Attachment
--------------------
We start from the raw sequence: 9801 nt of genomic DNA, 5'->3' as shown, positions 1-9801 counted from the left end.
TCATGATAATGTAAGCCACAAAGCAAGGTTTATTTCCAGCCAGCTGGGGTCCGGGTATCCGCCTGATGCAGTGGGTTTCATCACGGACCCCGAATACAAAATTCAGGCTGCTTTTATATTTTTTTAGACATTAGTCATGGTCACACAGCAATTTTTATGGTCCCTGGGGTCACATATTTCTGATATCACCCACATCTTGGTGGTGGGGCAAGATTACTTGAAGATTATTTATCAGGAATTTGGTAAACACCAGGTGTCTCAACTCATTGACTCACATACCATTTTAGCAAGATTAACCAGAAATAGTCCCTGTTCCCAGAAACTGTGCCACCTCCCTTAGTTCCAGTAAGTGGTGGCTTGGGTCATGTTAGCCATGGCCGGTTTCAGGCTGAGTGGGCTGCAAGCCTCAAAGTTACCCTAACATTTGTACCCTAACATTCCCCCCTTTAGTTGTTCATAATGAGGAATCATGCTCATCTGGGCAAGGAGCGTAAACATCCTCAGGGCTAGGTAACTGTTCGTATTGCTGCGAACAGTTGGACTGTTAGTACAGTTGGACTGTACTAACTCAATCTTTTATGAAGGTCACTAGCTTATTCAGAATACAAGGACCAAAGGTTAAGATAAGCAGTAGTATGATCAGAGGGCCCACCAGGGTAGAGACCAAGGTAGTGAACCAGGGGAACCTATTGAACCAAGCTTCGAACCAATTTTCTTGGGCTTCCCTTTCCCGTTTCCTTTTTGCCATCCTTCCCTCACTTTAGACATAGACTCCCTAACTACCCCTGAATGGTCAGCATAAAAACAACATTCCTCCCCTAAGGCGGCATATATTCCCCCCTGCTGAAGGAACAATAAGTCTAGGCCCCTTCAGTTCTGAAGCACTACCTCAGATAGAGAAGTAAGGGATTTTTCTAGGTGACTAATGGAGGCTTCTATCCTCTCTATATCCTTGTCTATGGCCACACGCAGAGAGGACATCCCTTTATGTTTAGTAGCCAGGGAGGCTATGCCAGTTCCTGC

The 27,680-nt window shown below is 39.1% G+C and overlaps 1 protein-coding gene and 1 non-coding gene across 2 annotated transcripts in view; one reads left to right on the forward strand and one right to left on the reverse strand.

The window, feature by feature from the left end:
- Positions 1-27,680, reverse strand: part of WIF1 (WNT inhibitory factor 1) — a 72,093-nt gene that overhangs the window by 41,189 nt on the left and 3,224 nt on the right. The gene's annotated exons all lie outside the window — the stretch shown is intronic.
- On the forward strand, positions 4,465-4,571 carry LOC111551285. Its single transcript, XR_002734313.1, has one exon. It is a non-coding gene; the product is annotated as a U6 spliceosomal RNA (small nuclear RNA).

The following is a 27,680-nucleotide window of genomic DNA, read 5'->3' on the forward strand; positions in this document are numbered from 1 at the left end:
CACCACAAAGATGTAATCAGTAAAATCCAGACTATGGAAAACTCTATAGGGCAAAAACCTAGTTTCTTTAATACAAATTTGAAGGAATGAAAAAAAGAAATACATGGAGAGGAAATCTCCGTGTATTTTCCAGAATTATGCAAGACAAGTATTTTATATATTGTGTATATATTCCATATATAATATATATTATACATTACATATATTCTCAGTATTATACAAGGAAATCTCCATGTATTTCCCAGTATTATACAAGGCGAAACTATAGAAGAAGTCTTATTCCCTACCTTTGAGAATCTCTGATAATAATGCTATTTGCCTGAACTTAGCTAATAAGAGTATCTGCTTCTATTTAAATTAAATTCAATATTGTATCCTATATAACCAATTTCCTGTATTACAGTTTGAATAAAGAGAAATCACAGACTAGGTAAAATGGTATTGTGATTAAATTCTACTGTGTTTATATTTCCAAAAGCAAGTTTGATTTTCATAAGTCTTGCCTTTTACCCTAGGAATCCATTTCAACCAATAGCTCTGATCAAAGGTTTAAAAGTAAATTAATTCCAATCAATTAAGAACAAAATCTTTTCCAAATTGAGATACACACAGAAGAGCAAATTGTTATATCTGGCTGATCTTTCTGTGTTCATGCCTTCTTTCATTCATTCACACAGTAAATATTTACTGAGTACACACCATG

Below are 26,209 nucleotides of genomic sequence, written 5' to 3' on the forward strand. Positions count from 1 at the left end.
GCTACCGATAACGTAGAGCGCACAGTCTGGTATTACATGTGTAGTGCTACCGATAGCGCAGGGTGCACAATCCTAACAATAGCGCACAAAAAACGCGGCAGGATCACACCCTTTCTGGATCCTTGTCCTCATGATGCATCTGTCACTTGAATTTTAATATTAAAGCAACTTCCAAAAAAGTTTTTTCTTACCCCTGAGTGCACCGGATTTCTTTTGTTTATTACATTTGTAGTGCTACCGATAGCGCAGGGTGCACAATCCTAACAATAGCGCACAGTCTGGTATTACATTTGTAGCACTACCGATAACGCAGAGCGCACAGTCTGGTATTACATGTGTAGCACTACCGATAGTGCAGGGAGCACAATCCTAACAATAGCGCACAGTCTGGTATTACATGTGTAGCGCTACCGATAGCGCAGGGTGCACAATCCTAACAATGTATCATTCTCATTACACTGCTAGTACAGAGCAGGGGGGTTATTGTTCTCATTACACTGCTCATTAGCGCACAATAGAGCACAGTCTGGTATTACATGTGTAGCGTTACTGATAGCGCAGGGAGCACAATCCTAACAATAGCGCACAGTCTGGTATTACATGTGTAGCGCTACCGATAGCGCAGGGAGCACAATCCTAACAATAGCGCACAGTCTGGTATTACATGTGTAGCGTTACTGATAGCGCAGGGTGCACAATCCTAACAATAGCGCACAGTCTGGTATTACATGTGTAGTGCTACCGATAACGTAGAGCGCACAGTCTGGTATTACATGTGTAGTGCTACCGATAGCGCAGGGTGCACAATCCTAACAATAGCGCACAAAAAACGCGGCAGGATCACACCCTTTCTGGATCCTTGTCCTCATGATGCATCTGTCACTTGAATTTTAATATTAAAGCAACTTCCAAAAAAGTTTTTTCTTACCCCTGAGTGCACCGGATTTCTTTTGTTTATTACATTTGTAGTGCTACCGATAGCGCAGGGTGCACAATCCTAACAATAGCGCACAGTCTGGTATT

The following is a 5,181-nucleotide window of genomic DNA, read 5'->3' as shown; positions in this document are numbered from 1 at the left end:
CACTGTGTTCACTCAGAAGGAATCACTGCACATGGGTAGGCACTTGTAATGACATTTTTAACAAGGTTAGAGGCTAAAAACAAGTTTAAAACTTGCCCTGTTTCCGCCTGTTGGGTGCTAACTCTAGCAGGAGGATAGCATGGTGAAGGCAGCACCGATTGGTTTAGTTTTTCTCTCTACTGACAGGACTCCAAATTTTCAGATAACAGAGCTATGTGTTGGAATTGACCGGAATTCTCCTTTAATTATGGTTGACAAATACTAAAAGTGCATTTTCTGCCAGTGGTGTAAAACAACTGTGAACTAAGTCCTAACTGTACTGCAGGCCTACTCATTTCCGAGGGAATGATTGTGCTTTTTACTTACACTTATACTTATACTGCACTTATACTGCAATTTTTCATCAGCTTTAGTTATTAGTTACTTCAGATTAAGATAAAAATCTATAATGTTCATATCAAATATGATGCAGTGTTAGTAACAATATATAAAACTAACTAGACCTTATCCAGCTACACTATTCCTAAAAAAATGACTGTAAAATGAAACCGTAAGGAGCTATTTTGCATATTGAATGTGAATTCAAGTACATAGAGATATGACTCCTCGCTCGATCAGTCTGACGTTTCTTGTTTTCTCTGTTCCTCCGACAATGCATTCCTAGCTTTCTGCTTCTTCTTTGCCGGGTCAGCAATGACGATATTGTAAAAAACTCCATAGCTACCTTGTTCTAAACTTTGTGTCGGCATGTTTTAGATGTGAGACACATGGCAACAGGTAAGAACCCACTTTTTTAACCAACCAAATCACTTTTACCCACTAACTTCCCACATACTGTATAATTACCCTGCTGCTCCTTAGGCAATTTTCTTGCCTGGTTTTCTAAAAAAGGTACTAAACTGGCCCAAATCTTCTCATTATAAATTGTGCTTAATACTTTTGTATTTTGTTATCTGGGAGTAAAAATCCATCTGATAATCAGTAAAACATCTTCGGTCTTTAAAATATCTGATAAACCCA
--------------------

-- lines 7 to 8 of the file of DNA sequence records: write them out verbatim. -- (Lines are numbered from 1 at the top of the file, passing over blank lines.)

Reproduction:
The following is a 27,680-nucleotide window of genomic DNA, read 5'->3' on the forward strand; positions in this document are numbered from 1 at the left end:
CACCACAAAGATGTAATCAGTAAAATCCAGACTATGGAAAACTCTATAGGGCAAAAACCTAGTTTCTTTAATACAAATTTGAAGGAATGAAAAAAAGAAATACATGGAGAGGAAATCTCCGTGTATTTTCCAGAATTATGCAAGACAAGTATTTTATATATTGTGTATATATTCCATATATAATATATATTATACATTACATATATTCTCAGTATTATACAAGGAAATCTCCATGTATTTCCCAGTATTATACAAGGCGAAACTATAGAAGAAGTCTTATTCCCTACCTTTGAGAATCTCTGATAATAATGCTATTTGCCTGAACTTAGCTAATAAGAGTATCTGCTTCTATTTAAATTAAATTCAATATTGTATCCTATATAACCAATTTCCTGTATTACAGTTTGAATAAAGAGAAATCACAGACTAGGTAAAATGGTATTGTGATTAAATTCTACTGTGTTTATATTTCCAAAAGCAAGTTTGATTTTCATAAGTCTTGCCTTTTACCCTAGGAATCCATTTCAACCAATAGCTCTGATCAAAGGTTTAAAAGTAAATTAATTCCAATCAATTAAGAACAAAATCTTTTCCAAATTGAGATACACACAGAAGAGCAAATTGTTATATCTGGCTGATCTTTCTGTGTTCATGCCTTCTTTCATTCATTCACACAGTAAATATTTACTGAGTACACACCATG